Investors sent shares of the New York Times tumbling on Wednesday after the company revealed subscription growth slowed once Donald Trump left the White House.
The 170 year-old publication, which has seen subscriber growth skyrocket since Trump was elected in 2016, said it added 301,000 new digital subscribers in the first quarter, its lowest gain since the third quarter of 2019.
Wall Street, which had predicted 361,000 new subscribers for the period that ended in March, sent the stock tumbling as much as 5 percent in early trading. Shares of the Gray Lady closed down Wednesday 3.75 percent to $43.17 a share.
Of the new digital subscribers, 167,000 came from the news side, down from expectations for 225,000 new readers. The publication’s cooking, games and podcasts side added 134,000, also lower than Wall Street’s forecast of 145,000. The company is now reporting 7.82 million total digital and print subscribers.
“In February and March, our audiences declined from their historic highs last year, and we saw fewer net subscription additions in the latter part of the quarter,” president and CEO Meredith Kopit Levien said. She forecast subscriber growth will continue to slow in the second quarter.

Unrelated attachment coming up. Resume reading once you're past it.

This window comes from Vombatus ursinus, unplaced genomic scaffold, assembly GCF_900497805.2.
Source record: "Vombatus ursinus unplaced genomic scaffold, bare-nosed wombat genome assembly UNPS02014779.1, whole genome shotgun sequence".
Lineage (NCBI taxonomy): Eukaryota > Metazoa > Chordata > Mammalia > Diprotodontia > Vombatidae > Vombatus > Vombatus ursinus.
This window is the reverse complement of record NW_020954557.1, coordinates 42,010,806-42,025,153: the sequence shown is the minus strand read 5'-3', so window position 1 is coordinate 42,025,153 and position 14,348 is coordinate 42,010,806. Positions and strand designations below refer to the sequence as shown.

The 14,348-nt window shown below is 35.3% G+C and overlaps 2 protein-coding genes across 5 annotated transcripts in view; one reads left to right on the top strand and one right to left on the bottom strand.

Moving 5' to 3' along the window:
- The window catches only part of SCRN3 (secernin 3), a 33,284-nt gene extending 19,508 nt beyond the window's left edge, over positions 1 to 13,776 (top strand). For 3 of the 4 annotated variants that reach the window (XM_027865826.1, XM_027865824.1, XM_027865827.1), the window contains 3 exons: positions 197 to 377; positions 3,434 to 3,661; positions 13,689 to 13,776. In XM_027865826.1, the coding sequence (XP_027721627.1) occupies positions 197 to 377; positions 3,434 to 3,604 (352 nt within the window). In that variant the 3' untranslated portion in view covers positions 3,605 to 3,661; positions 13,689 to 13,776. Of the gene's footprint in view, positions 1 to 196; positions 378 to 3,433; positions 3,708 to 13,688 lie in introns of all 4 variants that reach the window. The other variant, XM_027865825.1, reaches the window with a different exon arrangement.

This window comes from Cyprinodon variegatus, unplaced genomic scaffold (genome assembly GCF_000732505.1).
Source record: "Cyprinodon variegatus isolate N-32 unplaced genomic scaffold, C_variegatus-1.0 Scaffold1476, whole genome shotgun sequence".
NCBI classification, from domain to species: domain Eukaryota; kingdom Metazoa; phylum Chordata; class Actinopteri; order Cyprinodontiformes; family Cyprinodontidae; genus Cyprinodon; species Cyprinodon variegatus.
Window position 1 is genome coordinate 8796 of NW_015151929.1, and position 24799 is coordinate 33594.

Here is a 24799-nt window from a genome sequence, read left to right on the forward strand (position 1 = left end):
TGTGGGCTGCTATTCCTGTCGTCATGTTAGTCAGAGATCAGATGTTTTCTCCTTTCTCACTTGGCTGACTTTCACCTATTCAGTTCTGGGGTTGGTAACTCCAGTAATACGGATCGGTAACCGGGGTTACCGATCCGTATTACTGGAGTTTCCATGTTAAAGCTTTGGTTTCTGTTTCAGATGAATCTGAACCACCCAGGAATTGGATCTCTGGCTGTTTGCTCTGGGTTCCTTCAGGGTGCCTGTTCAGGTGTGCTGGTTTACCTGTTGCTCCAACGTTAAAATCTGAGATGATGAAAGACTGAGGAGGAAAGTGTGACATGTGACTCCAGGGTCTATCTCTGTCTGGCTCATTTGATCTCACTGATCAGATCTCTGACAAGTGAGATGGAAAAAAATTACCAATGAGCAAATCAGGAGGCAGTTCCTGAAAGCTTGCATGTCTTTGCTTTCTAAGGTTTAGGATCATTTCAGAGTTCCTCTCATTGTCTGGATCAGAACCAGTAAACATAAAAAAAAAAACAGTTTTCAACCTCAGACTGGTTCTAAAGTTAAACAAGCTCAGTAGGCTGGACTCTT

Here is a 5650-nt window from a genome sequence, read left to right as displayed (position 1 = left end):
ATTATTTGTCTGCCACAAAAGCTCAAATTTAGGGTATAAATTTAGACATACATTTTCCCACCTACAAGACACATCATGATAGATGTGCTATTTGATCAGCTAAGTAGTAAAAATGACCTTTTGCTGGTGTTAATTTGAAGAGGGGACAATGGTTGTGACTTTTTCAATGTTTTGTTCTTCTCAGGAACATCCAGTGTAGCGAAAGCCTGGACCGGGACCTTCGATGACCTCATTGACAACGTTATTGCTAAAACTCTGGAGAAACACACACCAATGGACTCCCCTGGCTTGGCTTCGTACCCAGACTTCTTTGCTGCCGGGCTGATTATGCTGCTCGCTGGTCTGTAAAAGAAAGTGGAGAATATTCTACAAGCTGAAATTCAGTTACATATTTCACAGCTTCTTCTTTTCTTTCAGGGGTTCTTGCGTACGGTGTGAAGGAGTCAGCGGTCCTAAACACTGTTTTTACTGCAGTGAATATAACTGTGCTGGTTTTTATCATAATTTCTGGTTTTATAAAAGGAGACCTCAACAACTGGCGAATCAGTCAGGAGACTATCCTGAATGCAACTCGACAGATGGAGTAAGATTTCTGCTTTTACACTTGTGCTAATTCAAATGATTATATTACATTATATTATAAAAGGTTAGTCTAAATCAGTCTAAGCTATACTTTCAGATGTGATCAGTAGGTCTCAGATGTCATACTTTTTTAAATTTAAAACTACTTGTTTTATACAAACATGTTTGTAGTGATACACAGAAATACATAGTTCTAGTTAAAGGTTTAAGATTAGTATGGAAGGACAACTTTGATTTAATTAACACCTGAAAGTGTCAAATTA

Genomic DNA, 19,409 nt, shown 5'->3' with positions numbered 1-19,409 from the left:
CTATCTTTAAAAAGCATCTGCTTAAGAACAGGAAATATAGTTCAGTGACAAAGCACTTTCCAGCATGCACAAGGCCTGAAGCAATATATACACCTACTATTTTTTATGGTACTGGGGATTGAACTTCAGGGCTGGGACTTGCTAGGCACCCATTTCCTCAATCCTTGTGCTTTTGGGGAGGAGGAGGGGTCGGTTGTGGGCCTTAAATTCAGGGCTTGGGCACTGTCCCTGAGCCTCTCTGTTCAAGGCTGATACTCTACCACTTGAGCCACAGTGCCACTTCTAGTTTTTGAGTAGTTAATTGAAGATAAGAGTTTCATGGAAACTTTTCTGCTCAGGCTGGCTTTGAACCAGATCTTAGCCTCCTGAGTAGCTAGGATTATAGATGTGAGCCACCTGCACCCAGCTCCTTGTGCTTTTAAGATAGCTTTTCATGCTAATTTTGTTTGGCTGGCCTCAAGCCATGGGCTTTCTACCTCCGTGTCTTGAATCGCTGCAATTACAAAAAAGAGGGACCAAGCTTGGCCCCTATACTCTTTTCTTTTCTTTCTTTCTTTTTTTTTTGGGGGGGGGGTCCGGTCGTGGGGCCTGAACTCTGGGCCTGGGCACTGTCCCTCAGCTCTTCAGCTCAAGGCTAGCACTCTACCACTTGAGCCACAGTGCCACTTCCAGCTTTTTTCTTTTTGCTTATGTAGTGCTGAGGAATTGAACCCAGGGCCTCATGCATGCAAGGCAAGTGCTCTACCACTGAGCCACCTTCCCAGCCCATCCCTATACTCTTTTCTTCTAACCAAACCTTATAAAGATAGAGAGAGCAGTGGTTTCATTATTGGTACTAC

“We expect moderated growth to continue through the second quarter, traditionally our softest of the year. With lower forecasted second quarter performance, we now expect annual total net subscription additions to be in the range of our 2019 performance, which, prior to 2020, was our best year for net additions,” she said.
The slowed growth overshadowed revenue growth of 6.6 percent to $473 million. Operating profit surged 89 percent to $51.7 million.
Of the $329.1 million in quarterly subscription sales, digital kicked in $179.6 million compared to only $149.5 million from print, the company said. Advertising sales continued to slump, however, down 8.5 percent to $97.1 million with digital contributing $59.5 million and print contributing only $37.6 million.
Despite the stock hiccup, Doug Arthur at Huber Research still sees upside with a $56 a share price.
“Total news only subs were 34.9 percent higher than a year ago. The ecosystem is still growing and NYT’s long term, 2025 goal of achieving 10 million in total subs will likely be achieved significantly earlier than expected or mid-2024 by our estimate,” Arthur said.
He said he expects total 2021 revenue to increase 10.3 percent.